Strengthening our approach to LGBTQ+ liberation

BY:Bennett Shoop| May 9, 2024
Strengthening our approach to LGBTQ+ liberation


This piece is a contribution to the Pre-Convention Discussion for our 32nd National Convention. During Pre-Convention Discussion, all aspects of the party’s program, strategy, and tactics are up for consideration and debate. The ideas presented here are those of the author or authors alone, and do not necessarily reflect the positions of the Communist Party USA, its membership, or their elected leadership bodies. — Editors

With the increasing fascist targeting of trans healthcare, bodily autonomy, and public displays of queerness, it becomes imperative for us as a Communist Party to further develop and act on a program of LGBTQ+ liberation.

As a result of the Party’s historical resistance to taking on the struggle for LGBTQ+ liberation and of its unwelcoming attitude to members of that community, both of which lasted until 1991, there are many theoretical developments and political strategies on this issue that the Party has to catch up on. While we have since become active participants in this struggle and have vastly increased our LGBTQ+ membership, there remains the need for further Marxist-Leninist study on the question and to interrogate and respond to the work produced through the struggles of LGBTQ+ radicals. In order to meet the needs of LGBTQ+ people in our current political climate, I propose that the Party take three key approaches: undertake a serious Marxist study of LGBTQ+ history, oppression, and liberation; establish an LGBTQ+ collective or commission; and develop a plan of work that can help to build a mass movement against homophobia and transphobia.

Our historical orientation towards the emergence of the Gay Liberation Front was one of dismissal. Until 1991, the Party failed to incorporate or study a Marxist-Leninist approach to understanding anti-LGBTQ+ oppression. Work from the Red Butterfly, the Gay Socialist Action Project, the Lavender and Red Union, Lesbians and Gays Against Intervention, Lesbians Due Wages, and others were ignored. While it is not my point to overlook any of their own theoretical missteps and their ambivalence towards the question of class struggle in many instances, it is worth noting that many of these mistakes might be attributed, in part, to the exclusion of LGBTQ+ people from the Left in general, and the Communist Party in particular. Alienation from a Marxist-Leninist organization certainly may have made many gay liberationists antagonistic or apathetic to such an approach. Nevertheless, these LGBTQ+ radicals pioneered new and important theoretical approaches to sexual and gender politics. It is incumbent upon us as we enter this arena full force to study this work and build upon it with a Marxist-Leninist lens.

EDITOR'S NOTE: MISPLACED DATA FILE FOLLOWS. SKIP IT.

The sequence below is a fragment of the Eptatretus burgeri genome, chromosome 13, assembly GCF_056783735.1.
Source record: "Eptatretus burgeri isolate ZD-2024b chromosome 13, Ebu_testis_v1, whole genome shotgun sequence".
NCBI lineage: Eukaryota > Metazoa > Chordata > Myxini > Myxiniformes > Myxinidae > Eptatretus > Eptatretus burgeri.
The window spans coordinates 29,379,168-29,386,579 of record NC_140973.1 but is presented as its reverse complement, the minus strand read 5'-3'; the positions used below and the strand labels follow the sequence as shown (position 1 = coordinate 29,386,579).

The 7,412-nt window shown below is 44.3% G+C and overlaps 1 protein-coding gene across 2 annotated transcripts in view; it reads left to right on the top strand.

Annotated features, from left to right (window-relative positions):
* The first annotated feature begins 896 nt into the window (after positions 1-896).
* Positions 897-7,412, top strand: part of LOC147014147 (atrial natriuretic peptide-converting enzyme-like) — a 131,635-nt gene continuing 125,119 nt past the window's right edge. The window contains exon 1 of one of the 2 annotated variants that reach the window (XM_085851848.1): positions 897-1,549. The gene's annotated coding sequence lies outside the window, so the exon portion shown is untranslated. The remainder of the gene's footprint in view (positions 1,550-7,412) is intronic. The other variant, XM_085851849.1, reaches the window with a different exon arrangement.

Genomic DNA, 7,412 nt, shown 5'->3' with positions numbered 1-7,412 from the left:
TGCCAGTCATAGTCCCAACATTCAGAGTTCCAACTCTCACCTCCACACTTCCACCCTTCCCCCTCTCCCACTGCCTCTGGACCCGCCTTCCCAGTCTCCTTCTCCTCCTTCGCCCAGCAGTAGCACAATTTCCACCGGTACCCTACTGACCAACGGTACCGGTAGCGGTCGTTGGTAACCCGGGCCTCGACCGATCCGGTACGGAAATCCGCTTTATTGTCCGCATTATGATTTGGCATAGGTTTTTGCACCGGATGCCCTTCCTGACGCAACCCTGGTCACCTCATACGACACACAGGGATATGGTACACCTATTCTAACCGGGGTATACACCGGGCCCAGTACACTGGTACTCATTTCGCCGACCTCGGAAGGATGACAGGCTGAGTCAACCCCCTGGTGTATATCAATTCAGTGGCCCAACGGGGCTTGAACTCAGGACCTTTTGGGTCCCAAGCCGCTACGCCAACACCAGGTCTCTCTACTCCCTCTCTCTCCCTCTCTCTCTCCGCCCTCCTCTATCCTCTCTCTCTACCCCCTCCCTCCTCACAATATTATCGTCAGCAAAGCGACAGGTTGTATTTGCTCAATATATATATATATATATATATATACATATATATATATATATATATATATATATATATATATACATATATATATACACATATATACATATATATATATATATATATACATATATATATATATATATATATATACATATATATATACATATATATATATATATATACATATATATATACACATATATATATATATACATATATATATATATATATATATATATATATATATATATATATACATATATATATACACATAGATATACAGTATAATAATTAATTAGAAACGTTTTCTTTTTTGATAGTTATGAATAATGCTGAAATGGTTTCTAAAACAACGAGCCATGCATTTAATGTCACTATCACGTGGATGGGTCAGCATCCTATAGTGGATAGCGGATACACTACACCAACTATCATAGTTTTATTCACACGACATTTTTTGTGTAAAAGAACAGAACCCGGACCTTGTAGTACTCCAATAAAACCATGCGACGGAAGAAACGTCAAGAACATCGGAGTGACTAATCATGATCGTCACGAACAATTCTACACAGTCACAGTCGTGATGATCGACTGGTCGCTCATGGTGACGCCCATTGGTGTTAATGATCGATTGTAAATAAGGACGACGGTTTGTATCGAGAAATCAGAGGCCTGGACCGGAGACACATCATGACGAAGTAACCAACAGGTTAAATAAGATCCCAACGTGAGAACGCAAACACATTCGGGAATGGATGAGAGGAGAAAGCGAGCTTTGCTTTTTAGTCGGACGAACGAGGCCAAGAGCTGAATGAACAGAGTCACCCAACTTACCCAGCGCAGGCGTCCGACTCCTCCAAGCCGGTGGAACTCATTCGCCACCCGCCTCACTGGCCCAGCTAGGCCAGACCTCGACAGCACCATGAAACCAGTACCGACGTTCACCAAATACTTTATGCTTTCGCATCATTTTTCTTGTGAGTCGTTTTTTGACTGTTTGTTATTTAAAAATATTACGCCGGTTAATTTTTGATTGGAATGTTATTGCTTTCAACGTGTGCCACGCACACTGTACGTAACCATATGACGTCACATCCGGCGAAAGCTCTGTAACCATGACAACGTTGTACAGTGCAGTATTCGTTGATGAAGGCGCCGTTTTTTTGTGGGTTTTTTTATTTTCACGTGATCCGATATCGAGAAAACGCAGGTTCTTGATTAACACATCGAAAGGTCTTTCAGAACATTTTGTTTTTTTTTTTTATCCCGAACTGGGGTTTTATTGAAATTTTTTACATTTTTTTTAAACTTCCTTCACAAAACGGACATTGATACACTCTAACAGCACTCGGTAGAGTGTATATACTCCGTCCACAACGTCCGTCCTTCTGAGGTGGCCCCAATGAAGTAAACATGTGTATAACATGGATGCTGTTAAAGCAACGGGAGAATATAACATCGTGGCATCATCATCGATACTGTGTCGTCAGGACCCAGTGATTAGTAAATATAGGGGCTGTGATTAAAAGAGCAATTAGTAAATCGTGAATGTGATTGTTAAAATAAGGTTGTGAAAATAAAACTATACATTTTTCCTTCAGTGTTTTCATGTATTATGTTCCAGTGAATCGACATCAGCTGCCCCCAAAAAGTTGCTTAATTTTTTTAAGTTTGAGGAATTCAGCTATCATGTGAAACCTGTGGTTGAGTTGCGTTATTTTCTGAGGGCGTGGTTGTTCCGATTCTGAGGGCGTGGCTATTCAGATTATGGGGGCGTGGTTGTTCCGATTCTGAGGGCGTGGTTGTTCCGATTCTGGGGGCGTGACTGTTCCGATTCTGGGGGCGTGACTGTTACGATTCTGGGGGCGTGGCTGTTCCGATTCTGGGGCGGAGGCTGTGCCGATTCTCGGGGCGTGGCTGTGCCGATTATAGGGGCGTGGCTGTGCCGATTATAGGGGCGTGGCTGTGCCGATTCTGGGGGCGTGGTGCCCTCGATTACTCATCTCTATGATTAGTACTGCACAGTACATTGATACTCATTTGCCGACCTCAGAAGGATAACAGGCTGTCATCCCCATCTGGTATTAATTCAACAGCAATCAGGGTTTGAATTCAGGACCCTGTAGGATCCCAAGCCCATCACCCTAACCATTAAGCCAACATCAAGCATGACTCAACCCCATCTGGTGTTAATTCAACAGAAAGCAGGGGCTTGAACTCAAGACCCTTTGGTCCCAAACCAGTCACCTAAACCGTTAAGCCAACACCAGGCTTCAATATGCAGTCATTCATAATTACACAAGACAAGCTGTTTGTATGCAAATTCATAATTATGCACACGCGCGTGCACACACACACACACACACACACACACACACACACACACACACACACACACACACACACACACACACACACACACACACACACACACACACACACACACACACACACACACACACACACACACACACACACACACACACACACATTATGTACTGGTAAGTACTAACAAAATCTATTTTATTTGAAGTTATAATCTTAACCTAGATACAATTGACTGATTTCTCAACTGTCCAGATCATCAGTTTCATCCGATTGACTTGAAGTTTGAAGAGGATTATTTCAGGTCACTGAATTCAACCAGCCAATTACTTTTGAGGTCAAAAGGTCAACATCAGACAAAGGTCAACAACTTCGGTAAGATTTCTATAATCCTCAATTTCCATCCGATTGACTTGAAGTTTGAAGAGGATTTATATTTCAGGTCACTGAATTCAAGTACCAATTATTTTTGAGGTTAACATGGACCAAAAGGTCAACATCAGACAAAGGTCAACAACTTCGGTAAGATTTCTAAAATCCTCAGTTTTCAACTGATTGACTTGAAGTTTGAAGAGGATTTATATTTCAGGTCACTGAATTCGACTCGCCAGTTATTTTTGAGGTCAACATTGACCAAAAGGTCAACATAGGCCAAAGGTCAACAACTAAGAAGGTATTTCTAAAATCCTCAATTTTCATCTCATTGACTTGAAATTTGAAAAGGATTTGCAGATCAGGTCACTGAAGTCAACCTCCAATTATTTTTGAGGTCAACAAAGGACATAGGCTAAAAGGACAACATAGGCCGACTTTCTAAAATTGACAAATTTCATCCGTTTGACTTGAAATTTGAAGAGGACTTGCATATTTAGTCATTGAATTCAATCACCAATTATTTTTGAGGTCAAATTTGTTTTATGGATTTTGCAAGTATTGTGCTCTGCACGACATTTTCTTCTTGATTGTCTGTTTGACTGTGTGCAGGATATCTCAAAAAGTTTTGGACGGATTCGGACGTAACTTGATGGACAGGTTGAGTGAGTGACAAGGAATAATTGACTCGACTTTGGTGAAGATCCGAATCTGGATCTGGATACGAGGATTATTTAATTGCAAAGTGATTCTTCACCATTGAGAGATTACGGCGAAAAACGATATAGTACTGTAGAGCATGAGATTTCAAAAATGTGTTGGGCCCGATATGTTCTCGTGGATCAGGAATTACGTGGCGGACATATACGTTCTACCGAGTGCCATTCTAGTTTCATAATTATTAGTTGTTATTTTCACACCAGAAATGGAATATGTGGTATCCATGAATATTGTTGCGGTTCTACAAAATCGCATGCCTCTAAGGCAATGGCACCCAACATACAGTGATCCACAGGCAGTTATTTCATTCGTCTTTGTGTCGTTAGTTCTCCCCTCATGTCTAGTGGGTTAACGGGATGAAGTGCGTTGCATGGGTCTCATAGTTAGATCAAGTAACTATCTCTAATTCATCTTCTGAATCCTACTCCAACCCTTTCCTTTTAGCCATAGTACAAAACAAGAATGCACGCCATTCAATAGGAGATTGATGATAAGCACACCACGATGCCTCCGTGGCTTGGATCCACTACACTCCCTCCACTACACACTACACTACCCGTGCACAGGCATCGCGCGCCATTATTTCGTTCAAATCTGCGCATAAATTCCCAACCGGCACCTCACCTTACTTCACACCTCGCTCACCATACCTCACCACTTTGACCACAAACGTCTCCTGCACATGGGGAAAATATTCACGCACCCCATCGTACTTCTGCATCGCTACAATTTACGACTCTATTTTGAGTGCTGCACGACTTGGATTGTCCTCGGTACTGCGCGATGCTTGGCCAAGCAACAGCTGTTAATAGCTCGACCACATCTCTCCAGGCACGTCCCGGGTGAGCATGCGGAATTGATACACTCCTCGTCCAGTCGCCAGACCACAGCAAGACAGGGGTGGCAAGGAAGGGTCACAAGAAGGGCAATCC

The idea that homophobia and transphobia exist primarily to divide the working class is simply a mechanical approach to the issue which fails to interrogate the relationship between social reproduction and LGBTQ+ oppression. Given that the period in which we see the biggest onset of repressive policies towards LGBTQ+ people was the 1940s and 1950s, when there was no major visible queer community to speak of outside of the small Homophile Movement and the emerging, but still secretive, gay subculture, it is misguided to assume that this form of oppression functioned primarily as a divisionary or super-exploitative tactic. The correlation between the post-war spike in anti-LGBTQ+ campaigns and capital’s drive to valorize the nuclear family by forcing women out of industry and back into the home are illustrative that there is a deeper reality to this question than attempts to divide the working class. It is imperative if we are to provide guidance, clarity, and leadership on this struggle, that we attend to these historical relationships and build a Marxist-Leninist understanding of this special question.